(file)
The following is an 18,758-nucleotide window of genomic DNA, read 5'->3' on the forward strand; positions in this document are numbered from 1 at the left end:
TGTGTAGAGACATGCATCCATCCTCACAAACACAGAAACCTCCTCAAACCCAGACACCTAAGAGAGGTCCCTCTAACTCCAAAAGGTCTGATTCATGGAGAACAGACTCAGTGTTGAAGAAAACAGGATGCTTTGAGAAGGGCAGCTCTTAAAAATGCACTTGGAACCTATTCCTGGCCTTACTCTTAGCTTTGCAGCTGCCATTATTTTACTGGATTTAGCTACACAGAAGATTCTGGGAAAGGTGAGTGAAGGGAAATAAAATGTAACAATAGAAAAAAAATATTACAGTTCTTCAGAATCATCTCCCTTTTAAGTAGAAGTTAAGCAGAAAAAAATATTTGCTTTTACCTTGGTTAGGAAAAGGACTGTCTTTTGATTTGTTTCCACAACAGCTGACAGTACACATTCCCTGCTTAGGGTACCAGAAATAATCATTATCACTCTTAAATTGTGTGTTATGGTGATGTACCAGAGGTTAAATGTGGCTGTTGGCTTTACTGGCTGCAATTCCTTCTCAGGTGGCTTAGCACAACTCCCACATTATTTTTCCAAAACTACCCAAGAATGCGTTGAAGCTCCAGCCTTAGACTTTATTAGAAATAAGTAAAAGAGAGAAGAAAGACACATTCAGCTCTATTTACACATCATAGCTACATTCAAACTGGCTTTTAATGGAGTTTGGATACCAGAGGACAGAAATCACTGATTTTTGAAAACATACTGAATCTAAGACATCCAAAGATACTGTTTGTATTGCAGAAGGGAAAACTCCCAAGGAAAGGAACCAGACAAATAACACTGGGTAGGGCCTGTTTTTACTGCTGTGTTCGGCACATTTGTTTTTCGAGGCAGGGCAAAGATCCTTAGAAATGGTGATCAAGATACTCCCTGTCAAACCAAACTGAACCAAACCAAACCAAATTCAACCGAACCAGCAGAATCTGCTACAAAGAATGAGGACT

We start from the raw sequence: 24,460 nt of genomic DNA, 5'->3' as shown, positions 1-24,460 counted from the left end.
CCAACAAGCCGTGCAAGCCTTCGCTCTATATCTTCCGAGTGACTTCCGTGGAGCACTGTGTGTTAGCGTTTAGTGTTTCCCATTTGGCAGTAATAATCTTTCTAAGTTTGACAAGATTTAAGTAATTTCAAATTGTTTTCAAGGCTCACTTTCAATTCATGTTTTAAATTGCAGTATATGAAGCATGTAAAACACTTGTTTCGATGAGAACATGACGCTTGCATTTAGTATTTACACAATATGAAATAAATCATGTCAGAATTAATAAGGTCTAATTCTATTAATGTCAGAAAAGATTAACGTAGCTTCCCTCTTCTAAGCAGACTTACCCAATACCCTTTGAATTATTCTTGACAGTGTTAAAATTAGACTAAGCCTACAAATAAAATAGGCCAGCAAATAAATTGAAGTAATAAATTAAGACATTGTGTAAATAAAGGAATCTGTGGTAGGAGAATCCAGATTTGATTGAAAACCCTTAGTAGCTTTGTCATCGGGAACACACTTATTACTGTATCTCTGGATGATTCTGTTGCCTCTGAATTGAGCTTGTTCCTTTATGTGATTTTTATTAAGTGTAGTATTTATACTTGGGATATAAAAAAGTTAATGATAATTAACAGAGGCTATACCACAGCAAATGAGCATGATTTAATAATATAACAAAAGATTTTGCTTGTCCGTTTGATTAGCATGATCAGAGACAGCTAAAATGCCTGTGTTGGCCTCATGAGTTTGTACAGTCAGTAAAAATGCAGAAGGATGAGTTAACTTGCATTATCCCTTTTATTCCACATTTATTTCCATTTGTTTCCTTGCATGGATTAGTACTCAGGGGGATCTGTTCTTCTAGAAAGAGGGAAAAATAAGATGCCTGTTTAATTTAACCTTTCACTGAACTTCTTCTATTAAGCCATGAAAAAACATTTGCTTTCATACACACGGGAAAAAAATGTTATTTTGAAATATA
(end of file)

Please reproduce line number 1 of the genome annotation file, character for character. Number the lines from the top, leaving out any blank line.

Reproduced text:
The following is an 18,758-nucleotide window of genomic DNA, read 5'->3' on the forward strand; positions in this document are numbered from 1 at the left end: